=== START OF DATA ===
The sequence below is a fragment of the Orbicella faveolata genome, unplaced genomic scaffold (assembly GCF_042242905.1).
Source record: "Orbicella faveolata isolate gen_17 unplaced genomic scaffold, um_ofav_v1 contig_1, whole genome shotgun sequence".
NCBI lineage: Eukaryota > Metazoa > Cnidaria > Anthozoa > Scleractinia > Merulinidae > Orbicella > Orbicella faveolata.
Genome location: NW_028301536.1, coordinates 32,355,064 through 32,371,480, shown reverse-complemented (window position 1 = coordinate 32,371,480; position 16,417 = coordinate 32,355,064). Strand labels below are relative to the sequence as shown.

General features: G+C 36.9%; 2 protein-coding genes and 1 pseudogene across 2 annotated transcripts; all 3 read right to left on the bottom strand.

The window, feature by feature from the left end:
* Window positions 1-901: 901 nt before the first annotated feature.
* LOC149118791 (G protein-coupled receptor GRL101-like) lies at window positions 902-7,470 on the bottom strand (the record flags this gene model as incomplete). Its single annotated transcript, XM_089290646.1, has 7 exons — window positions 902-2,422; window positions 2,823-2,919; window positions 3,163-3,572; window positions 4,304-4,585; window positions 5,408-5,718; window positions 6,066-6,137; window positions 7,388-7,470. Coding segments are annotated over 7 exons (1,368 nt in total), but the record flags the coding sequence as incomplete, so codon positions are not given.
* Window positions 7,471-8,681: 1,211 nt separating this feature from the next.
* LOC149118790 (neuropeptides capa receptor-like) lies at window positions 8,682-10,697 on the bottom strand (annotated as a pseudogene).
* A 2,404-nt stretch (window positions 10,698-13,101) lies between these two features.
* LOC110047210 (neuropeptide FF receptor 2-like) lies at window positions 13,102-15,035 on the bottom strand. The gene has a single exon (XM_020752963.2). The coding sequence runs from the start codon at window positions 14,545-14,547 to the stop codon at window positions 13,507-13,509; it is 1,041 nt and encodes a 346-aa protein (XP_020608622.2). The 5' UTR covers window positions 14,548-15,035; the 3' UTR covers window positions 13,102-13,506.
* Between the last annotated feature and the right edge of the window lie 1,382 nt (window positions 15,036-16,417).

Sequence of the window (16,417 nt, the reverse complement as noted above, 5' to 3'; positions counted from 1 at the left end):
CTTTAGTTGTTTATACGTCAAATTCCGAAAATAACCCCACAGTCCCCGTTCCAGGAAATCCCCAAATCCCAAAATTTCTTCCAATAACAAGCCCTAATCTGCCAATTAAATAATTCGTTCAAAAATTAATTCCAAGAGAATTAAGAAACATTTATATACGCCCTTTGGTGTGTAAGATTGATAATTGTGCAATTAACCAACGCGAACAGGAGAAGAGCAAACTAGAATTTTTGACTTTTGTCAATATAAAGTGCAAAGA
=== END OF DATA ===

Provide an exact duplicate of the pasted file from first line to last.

The sequence below is a fragment of the Orbicella faveolata genome, unplaced genomic scaffold (assembly GCF_042242905.1).
Source record: "Orbicella faveolata isolate gen_17 unplaced genomic scaffold, um_ofav_v1 contig_1, whole genome shotgun sequence".
NCBI lineage: Eukaryota > Metazoa > Cnidaria > Anthozoa > Scleractinia > Merulinidae > Orbicella > Orbicella faveolata.
Genome location: NW_028301536.1, coordinates 32,355,064 through 32,371,480, shown reverse-complemented (window position 1 = coordinate 32,371,480; position 16,417 = coordinate 32,355,064). Strand labels below are relative to the sequence as shown.

General features: G+C 36.9%; 2 protein-coding genes and 1 pseudogene across 2 annotated transcripts; all 3 read right to left on the bottom strand.

The window, feature by feature from the left end:
* Window positions 1-901: 901 nt before the first annotated feature.
* LOC149118791 (G protein-coupled receptor GRL101-like) lies at window positions 902-7,470 on the bottom strand (the record flags this gene model as incomplete). Its single annotated transcript, XM_089290646.1, has 7 exons — window positions 902-2,422; window positions 2,823-2,919; window positions 3,163-3,572; window positions 4,304-4,585; window positions 5,408-5,718; window positions 6,066-6,137; window positions 7,388-7,470. Coding segments are annotated over 7 exons (1,368 nt in total), but the record flags the coding sequence as incomplete, so codon positions are not given.
* Window positions 7,471-8,681: 1,211 nt separating this feature from the next.
* LOC149118790 (neuropeptides capa receptor-like) lies at window positions 8,682-10,697 on the bottom strand (annotated as a pseudogene).
* A 2,404-nt stretch (window positions 10,698-13,101) lies between these two features.
* LOC110047210 (neuropeptide FF receptor 2-like) lies at window positions 13,102-15,035 on the bottom strand. The gene has a single exon (XM_020752963.2). The coding sequence runs from the start codon at window positions 14,545-14,547 to the stop codon at window positions 13,507-13,509; it is 1,041 nt and encodes a 346-aa protein (XP_020608622.2). The 5' UTR covers window positions 14,548-15,035; the 3' UTR covers window positions 13,102-13,506.
* Between the last annotated feature and the right edge of the window lie 1,382 nt (window positions 15,036-16,417).

Sequence of the window (16,417 nt, the reverse complement as noted above, 5' to 3'; positions counted from 1 at the left end):
CTTTAGTTGTTTATACGTCAAATTCCGAAAATAACCCCACAGTCCCCGTTCCAGGAAATCCCCAAATCCCAAAATTTCTTCCAATAACAAGCCCTAATCTGCCAATTAAATAATTCGTTCAAAAATTAATTCCAAGAGAATTAAGAAACATTTATATACGCCCTTTGGTGTGTAAGATTGATAATTGTGCAATTAACCAACGCGAACAGGAGAAGAGCAAACTAGAATTTTTGACTTTTGTCAATATAAAGTGCAAAGA